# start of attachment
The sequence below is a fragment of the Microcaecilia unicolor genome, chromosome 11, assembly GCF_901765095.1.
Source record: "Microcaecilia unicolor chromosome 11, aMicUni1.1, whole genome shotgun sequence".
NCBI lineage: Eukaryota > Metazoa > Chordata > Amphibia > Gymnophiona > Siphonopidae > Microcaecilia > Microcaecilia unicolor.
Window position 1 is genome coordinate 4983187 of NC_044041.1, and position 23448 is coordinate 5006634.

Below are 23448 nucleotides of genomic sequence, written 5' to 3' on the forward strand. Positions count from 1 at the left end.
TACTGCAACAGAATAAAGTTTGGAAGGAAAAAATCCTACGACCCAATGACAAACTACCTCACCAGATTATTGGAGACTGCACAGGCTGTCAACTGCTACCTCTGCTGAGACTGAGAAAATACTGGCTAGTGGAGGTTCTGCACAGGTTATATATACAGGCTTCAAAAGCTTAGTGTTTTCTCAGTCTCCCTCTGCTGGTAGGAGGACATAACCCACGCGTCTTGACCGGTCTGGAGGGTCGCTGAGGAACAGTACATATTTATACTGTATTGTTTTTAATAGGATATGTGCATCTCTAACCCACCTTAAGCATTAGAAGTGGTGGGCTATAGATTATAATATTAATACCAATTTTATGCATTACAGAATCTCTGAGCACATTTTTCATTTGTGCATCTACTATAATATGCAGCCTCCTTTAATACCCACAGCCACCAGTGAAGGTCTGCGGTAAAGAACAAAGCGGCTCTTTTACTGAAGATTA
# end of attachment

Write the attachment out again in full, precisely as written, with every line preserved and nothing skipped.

The sequence below is a fragment of the Microcaecilia unicolor genome, chromosome 11, assembly GCF_901765095.1.
Source record: "Microcaecilia unicolor chromosome 11, aMicUni1.1, whole genome shotgun sequence".
NCBI lineage: Eukaryota > Metazoa > Chordata > Amphibia > Gymnophiona > Siphonopidae > Microcaecilia > Microcaecilia unicolor.
Window position 1 is genome coordinate 4983187 of NC_044041.1, and position 23448 is coordinate 5006634.

Below are 23448 nucleotides of genomic sequence, written 5' to 3' on the forward strand. Positions count from 1 at the left end.
TACTGCAACAGAATAAAGTTTGGAAGGAAAAAATCCTACGACCCAATGACAAACTACCTCACCAGATTATTGGAGACTGCACAGGCTGTCAACTGCTACCTCTGCTGAGACTGAGAAAATACTGGCTAGTGGAGGTTCTGCACAGGTTATATATACAGGCTTCAAAAGCTTAGTGTTTTCTCAGTCTCCCTCTGCTGGTAGGAGGACATAACCCACGCGTCTTGACCGGTCTGGAGGGTCGCTGAGGAACAGTACATATTTATACTGTATTGTTTTTAATAGGATATGTGCATCTCTAACCCACCTTAAGCATTAGAAGTGGTGGGCTATAGATTATAATATTAATACCAATTTTATGCATTACAGAATCTCTGAGCACATTTTTCATTTGTGCATCTACTATAATATGCAGCCTCCTTTAATACCCACAGCCACCAGTGAAGGTCTGCGGTAAAGAACAAAGCGGCTCTTTTACTGAAGATTA